During the medieval times till the early 19th century, most men and women in Europe, USA and few other parts of the world did not run to judges to resolve disputes. Rather, they took it upon themselves, to settle the lingering issue through duels.
Duels often occurred with the help of guns or swords, depending on the weapon of choice from both parties. While there have been thousands of incidents of duels across the world, only few are still talked about and are remembered by historians.
Alexander Hamilton and Aaron Burr (1804)
On July 11, 1804, a standoff between Alexander Hamilton, a leading Federalist and former secretary of the treasury, and Aaron Burr, who was then serving as vice president under Thomas Jefferson, led to a duel between the two who had detested each other. Burr wanted to resolve the reputational crisis he faced due to Hamilton who had campaigned against him during his failed 1804 attempt to become governor of New York.
The enemies met at the dueling grounds near Weehawken, New Jersey. Although it is said that Hamilton did not want to kill Burr, he missed his opponent but was promptly shot in the stomach; Hamilton died the next afternoon. The nation was outraged by Hamilton’s death. Public opinion turned against Burr, who was charged with murder and later arrested for treason in an unrelated incident. After being acquitted on a technicality, he fled to Europe before returning to private life in New York.
Lady Almeria Braddock and Mrs. Elphinstone (1792)
A certain Mrs Elphinstone expected no more than a cup of tea when she paid a social call to Lady Almeria Braddock’s home in London in 1792. A casual comment by Mrs Elphinstone about her age enraged Mrs Braddock, who challenged her guest to a duel in Hyde Park. According to reports, Mrs Elphinstone fired her pistol first, knocking Lady Braddock’s hat to the ground. The women then took up swords, and Lady Braddock got her revenge by wounding her opponent in the arm. The ‘Petticoat Duel,’ as it came to be known, ended without further incident when Mrs Elphinstone agreed to write a letter of apology.
Andrew Jackson and Charles Dickinson (1806)
More than two decades before he became the seventh president of the US, Andrew Jackson faced off against Charles Dickinson, a lawyer regarded as one of the best shots in the area, in Logan, Kentucky, after the latter had called Jackson’s wife a ‘bigamist’, referring to a legal error in her 1791 divorce from her first husband. On May 30, 1806, the two men met with pistols in hand, standing 24 feet apart in accordance with dueling custom. After the signal, Dickinson fired first, grazing Jackson’s breastbone and breaking some of his ribs. Jackson, a former Tennessee militia leader, maintained his stance and fired back, fatally wounding his opponent.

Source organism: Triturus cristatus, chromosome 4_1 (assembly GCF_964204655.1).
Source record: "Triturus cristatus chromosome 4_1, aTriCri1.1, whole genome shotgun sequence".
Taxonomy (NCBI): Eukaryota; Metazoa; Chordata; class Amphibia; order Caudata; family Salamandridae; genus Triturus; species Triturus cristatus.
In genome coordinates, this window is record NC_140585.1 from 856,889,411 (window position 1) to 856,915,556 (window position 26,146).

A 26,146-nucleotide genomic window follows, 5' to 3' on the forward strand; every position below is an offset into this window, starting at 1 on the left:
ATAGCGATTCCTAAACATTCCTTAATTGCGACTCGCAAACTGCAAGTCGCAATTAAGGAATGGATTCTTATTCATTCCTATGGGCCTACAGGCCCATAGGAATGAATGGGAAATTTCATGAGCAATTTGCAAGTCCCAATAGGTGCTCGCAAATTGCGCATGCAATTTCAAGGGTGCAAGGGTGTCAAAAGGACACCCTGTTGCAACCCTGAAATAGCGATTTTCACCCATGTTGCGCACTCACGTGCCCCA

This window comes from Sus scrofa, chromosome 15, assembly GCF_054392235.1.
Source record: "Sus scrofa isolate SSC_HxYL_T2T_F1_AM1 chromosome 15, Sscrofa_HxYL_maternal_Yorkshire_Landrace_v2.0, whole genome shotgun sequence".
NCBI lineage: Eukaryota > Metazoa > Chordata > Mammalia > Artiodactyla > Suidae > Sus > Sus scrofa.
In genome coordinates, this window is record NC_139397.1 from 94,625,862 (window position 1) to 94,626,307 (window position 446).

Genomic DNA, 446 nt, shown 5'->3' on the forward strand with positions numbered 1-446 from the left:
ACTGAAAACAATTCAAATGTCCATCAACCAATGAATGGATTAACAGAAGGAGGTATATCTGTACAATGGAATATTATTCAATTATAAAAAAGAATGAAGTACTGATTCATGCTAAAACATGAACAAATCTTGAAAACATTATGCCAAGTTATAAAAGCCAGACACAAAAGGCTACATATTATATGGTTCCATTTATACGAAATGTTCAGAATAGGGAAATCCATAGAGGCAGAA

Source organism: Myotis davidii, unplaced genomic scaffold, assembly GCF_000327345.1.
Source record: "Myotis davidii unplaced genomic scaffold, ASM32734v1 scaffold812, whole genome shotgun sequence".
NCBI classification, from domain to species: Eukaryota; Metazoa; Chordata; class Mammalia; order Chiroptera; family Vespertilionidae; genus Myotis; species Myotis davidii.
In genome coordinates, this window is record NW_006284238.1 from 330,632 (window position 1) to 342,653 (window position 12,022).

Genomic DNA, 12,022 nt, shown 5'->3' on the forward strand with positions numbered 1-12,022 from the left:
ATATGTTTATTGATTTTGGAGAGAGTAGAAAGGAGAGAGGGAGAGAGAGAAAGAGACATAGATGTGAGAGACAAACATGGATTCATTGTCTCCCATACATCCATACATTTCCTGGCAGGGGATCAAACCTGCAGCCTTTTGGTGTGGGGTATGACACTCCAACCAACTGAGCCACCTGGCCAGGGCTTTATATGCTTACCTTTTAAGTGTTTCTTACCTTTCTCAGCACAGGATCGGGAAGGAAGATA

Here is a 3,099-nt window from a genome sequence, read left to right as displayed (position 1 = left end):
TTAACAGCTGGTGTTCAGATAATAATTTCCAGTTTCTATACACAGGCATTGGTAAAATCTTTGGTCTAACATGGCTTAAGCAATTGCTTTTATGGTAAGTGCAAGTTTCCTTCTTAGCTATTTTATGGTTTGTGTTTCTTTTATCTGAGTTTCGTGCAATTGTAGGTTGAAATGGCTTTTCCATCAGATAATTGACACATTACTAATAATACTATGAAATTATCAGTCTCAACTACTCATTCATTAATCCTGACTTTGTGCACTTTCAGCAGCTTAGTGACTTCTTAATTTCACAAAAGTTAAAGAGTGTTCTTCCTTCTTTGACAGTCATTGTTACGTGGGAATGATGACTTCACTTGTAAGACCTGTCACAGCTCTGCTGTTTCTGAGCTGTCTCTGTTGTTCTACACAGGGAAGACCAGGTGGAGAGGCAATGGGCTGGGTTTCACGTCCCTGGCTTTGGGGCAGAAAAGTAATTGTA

Isabella de Carazzi and Diambra de Pettinella (1552)
At a time when many duels were fought between men for a disputed lady’s favor, two young women—Isabella de Carazzi and Diambra de Pettinella—competed for Fabio de Zeresola’s affection in a public swordfight. In 1636, the Spanish artist Jose de Riberta immortalised the story in his famous painting ‘Duelo de Mujeres’ (‘Duel of Women’) although the results of the duel is still unknown.
Alexander Pushkin and Georges d’Anthès (1837)
In the 1830s, George d’Anthès aggressively pursued Russian poet Alexander Pushkin’s beautiful wife Natalya in Saint Petersburg, earning verbal threats from the famous—and notoriously pugnacious—writer in return. On January 10, 1837, the Frenchman wed Natalya’s sister Ekaterina, perhaps to dispel rumours of an affair and quell Pushkin’s wrath. Nevertheless, on January 27 the newly minted brothers-in-law met in a duel. D’Anthès escaped with a gash on his arm, but Pushkin took a bullet to the stomach and died two days later.
Miyamoto Musashi and Sasaki Kojiro (1612)
Considered the preeminent Japanese swordsmen of their time, archrivals Miyamoto Musashi and Sasaki Kojiro met on the remote shores of Ganryū Island to settle their differences once and for all. According to legend, Musashi showed up several hours late to psych out his opponent, bearing a giant wooden sword he had fashioned from the oar of a boat. Kojiro attacked the tardy samurai with his signature ‘swallow cut’ move, but before his blade was lowered Musashi dealt him a fatal blow. Pursued by furious Kojiro supporters who considered his delayed arrival unfair, Musashi hopped back into his boat and rowed to safety. Later in life, Musashi would become an acclaimed painter.